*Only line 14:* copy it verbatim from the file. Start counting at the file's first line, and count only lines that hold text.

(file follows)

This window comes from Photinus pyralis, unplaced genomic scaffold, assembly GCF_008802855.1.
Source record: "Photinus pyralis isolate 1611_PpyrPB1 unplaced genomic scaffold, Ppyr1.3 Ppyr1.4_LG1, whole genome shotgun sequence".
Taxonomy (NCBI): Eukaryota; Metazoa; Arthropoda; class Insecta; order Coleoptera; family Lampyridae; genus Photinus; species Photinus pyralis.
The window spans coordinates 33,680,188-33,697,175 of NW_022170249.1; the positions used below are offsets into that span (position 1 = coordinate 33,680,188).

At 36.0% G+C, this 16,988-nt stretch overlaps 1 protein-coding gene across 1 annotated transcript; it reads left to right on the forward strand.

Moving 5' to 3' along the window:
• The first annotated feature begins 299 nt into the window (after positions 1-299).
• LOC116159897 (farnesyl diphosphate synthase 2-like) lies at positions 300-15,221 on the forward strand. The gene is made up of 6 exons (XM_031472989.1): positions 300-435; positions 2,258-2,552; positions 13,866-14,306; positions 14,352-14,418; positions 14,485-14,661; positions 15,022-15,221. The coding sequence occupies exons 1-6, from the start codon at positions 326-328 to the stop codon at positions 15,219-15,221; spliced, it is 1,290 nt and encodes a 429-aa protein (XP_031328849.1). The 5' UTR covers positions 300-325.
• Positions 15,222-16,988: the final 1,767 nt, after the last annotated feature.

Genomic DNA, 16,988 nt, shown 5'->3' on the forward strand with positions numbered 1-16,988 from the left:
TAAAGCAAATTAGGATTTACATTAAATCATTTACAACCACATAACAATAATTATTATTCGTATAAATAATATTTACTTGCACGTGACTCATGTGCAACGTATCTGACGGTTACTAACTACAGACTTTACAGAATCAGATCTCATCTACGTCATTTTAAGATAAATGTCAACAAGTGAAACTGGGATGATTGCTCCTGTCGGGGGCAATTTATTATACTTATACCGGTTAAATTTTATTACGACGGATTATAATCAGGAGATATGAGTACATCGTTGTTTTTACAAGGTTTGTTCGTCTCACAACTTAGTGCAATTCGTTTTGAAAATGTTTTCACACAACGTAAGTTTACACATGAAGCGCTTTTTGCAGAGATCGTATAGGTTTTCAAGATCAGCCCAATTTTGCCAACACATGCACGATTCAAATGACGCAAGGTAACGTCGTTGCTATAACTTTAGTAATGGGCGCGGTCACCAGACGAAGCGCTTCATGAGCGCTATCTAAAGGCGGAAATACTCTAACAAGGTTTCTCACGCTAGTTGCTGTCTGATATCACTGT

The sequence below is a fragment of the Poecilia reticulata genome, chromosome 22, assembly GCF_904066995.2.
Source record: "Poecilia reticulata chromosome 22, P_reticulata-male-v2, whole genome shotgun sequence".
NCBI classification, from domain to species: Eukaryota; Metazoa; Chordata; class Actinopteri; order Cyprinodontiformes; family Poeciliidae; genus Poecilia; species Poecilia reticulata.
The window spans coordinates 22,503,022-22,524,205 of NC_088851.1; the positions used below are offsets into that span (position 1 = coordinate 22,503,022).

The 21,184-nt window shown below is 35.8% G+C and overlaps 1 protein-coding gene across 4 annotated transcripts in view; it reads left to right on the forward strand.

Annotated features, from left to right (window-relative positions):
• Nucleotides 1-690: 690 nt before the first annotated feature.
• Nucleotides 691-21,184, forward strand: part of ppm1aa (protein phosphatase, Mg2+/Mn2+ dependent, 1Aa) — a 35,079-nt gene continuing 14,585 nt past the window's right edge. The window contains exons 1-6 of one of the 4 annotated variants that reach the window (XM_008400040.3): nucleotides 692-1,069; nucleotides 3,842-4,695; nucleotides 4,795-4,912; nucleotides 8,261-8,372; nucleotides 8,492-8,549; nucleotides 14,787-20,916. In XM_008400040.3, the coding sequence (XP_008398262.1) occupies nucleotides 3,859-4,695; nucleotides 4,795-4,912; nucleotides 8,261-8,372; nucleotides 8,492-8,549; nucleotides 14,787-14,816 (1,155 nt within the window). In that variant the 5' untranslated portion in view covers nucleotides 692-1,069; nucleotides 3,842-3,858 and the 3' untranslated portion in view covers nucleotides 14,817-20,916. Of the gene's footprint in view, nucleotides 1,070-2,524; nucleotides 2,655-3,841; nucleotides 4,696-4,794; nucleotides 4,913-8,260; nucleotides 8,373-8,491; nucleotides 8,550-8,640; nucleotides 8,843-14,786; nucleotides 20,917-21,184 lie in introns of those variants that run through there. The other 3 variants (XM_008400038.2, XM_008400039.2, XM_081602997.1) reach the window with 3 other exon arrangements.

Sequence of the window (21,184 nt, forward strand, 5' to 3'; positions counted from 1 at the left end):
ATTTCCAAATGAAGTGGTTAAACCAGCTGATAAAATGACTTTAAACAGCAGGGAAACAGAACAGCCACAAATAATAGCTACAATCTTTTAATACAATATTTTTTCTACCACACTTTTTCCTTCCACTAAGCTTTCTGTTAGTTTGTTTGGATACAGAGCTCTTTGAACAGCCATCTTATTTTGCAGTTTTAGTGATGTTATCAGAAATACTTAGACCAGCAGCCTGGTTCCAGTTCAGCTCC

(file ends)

NCBI classification, from domain to species: Eukaryota; Metazoa; Chordata; class Actinopteri; order Cyprinodontiformes; family Poeciliidae; genus Poecilia; species Poecilia reticulata.